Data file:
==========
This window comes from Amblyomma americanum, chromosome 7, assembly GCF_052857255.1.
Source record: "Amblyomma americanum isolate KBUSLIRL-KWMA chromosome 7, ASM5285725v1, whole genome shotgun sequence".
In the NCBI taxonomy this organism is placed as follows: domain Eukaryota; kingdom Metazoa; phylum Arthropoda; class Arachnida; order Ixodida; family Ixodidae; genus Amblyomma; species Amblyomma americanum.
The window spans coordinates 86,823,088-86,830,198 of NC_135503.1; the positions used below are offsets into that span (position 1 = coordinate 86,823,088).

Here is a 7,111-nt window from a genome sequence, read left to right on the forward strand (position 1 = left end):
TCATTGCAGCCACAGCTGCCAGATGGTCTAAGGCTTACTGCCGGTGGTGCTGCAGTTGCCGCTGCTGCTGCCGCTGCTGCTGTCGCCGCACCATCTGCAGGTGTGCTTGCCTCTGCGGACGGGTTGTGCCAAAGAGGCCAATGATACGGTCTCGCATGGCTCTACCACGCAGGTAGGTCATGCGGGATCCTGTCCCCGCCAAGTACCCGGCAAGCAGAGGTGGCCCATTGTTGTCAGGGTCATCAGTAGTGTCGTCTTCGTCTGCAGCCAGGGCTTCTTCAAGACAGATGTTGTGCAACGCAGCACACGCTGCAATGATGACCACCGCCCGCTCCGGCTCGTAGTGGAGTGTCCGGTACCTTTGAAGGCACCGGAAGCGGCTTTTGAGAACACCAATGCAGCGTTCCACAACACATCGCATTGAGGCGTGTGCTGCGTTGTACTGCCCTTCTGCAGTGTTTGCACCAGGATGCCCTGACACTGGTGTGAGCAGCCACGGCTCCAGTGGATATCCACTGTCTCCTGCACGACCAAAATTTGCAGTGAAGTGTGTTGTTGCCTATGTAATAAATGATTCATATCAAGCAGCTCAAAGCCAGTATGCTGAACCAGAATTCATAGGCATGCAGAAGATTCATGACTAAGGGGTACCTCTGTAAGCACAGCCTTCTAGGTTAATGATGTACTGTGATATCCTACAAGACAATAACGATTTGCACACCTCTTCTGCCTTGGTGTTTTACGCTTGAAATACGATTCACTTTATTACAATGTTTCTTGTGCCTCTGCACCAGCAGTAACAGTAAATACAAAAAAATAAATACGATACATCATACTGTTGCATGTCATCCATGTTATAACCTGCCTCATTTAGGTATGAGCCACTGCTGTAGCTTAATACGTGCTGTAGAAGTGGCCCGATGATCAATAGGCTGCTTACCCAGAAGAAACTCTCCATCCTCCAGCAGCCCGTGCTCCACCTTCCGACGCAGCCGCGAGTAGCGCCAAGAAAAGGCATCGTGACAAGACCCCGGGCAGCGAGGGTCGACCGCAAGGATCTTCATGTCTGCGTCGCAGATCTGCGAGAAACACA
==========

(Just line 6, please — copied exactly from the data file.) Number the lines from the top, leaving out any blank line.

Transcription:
TCATTGCAGCCACAGCTGCCAGATGGTCTAAGGCTTACTGCCGGTGGTGCTGCAGTTGCCGCTGCTGCTGCCGCTGCTGCTGTCGCCGCACCATCTGCAGGTGTGCTTGCCTCTGCGGACGGGTTGTGCCAAAGAGGCCAATGATACGGTCTCGCATGGCTCTACCACGCAGGTAGGTCATGCGGGATCCTGTCCCCGCCAAGTACCCGGCAAGCAGAGGTGGCCCATTGTTGTCAGGGTCATCAGTAGTGTCGTCTTCGTCTGCAGCCAGGGCTTCTTCAAGACAGATGTTGTGCAACGCAGCACACGCTGCAATGATGACCACCGCCCGCTCCGGCTCGTAGTGGAGTGTCCGGTACCTTTGAAGGCACCGGAAGCGGCTTTTGAGAACACCAATGCAGCGTTCCACAACACATCGCATTGAGGCGTGTGCTGCGTTGTACTGCCCTTCTGCAGTGTTTGCACCAGGATGCCCTGACACTGGTGTGAGCAGCCACGGCTCCAGTGGATATCCACTGTCTCCTGCACGACCAAAATTTGCAGTGAAGTGTGTTGTTGCCTATGTAATAAATGATTCATATCAAGCAGCTCAAAGCCAGTATGCTGAACCAGAATTCATAGGCATGCAGAAGATTCATGACTAAGGGGTACCTCTGTAAGCACAGCCTTCTAGGTTAATGATGTACTGTGATATCCTACAAGACAATAACGATTTGCACACCTCTTCTGCCTTGGTGTTTTACGCTTGAAATACGATTCACTTTATTACAATGTTTCTTGTGCCTCTGCACCAGCAGTAACAGTAAATACAAAAAAATAAATACGATACATCATACTGTTGCATGTCATCCATGTTATAACCTGCCTCATTTAGGTATGAGCCACTGCTGTAGCTTAATACGTGCTGTAGAAGTGGCCCGATGATCAATAGGCTGCTTACCCAGAAGAAACTCTCCATCCTCCAGCAGCCCGTGCTCCACCTTCCGACGCAGCCGCGAGTAGCGCCAAGAAAAGGCATCGTGACAAGACCCCGGGCAGCGAGGGTCGACCGCAAGGATCTTCATGTCTGCGTCGCAGATCTGCGAGAAACACA